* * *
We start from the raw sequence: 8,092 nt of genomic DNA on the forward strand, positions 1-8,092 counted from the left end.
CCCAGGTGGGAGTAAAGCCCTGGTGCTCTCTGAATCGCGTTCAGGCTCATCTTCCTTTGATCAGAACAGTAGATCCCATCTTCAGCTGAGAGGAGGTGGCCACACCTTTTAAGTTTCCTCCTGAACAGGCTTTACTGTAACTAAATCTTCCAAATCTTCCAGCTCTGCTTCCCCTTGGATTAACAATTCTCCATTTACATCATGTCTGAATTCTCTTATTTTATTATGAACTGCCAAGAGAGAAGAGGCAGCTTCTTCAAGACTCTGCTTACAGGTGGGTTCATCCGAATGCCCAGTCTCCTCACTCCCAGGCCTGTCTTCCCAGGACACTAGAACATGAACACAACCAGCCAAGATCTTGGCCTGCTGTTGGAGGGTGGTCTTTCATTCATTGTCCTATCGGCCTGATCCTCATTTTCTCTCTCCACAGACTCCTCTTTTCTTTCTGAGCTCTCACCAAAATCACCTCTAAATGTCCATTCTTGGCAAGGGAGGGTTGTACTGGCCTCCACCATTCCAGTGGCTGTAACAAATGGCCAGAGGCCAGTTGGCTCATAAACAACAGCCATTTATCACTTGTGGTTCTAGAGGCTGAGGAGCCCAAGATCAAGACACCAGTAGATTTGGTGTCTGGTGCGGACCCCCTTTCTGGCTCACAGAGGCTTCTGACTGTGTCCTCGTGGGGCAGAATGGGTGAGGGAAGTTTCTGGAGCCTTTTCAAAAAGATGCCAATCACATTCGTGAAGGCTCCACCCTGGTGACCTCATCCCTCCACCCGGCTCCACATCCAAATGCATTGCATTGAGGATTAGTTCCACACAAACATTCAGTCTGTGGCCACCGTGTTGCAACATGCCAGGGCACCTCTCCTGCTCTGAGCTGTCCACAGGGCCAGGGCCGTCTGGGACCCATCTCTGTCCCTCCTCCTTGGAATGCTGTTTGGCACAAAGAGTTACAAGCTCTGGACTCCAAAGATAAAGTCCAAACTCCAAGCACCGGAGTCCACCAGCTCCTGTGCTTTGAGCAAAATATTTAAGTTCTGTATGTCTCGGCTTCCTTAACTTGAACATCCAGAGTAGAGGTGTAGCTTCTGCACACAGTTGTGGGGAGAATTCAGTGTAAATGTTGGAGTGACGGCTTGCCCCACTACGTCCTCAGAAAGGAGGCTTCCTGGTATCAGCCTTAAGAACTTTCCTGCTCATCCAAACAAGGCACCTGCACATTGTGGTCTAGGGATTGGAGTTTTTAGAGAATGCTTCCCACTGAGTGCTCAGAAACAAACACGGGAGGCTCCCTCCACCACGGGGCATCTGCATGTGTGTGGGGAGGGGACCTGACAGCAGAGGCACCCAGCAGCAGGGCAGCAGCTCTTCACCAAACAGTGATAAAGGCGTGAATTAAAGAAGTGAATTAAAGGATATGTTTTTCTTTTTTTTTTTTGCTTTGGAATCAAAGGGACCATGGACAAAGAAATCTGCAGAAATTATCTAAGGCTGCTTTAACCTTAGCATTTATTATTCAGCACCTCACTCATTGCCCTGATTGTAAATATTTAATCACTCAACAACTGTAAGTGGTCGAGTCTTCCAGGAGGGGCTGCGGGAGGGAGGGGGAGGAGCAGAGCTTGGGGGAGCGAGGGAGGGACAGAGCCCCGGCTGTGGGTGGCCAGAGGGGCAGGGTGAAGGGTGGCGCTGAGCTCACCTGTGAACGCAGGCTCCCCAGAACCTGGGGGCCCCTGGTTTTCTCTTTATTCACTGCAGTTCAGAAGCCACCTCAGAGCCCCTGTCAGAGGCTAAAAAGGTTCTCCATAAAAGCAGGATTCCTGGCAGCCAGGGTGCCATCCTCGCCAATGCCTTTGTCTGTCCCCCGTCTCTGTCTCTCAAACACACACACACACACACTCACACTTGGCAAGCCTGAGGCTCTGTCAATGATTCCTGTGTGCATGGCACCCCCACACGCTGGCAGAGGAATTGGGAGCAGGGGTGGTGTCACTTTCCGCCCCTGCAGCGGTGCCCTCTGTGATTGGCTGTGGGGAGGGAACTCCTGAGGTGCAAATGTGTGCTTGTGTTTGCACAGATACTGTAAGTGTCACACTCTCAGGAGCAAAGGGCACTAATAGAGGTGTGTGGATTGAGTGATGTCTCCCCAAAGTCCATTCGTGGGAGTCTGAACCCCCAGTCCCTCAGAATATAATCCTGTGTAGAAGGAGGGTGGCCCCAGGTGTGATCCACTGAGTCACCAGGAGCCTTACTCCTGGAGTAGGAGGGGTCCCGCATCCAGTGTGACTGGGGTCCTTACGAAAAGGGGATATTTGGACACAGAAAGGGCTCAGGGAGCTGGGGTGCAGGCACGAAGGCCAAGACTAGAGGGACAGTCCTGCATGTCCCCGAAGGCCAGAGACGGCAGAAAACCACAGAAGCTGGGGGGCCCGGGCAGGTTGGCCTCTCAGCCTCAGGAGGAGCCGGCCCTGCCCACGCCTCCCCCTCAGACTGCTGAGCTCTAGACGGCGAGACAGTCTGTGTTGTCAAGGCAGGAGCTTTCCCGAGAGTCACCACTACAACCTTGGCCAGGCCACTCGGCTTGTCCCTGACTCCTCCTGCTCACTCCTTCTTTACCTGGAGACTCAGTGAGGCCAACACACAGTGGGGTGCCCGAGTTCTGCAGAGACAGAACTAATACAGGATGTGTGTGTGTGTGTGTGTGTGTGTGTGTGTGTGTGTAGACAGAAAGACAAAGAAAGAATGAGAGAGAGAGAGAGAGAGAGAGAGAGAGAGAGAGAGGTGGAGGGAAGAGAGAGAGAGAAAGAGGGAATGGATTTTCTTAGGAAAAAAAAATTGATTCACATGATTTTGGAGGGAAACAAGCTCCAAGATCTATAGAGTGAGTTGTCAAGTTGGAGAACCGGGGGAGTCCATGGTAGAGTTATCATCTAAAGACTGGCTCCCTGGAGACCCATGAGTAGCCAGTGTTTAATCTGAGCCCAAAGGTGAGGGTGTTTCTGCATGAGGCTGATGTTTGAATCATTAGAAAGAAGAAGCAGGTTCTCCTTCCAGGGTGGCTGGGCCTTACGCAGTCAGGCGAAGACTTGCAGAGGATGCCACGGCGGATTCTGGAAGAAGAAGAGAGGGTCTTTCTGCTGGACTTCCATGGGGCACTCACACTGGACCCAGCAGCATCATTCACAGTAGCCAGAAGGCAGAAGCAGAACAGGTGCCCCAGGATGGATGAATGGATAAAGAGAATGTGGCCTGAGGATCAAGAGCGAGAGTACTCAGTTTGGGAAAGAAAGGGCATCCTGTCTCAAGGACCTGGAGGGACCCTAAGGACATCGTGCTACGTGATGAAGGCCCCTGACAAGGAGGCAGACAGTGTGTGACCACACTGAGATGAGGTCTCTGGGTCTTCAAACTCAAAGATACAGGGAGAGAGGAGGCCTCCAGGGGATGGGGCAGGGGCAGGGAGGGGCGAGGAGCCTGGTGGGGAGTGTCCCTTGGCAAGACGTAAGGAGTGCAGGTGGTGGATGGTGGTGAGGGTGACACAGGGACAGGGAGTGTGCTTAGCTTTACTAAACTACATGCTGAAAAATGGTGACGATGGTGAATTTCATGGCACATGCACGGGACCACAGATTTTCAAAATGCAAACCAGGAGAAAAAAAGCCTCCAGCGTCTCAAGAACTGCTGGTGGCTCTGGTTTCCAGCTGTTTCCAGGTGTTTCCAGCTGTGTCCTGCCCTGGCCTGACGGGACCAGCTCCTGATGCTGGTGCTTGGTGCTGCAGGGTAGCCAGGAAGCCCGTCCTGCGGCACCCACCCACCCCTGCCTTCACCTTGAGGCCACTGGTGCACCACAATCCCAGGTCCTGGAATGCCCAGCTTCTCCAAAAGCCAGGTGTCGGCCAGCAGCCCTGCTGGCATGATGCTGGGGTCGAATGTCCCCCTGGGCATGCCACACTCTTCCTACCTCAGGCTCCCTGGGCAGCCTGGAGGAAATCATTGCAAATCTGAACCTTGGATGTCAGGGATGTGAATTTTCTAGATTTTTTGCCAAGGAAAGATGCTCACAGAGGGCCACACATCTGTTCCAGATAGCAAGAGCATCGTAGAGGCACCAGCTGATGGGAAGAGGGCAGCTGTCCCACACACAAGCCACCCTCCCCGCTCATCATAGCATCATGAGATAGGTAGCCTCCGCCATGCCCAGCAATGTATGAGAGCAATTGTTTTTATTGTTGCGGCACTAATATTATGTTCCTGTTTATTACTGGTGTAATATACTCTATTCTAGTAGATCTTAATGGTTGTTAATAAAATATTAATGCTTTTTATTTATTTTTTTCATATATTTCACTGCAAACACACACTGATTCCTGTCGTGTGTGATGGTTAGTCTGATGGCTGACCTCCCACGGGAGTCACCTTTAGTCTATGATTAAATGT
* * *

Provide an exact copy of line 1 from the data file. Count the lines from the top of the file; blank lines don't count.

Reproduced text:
We start from the raw sequence: 8,092 nt of genomic DNA on the forward strand, positions 1-8,092 counted from the left end.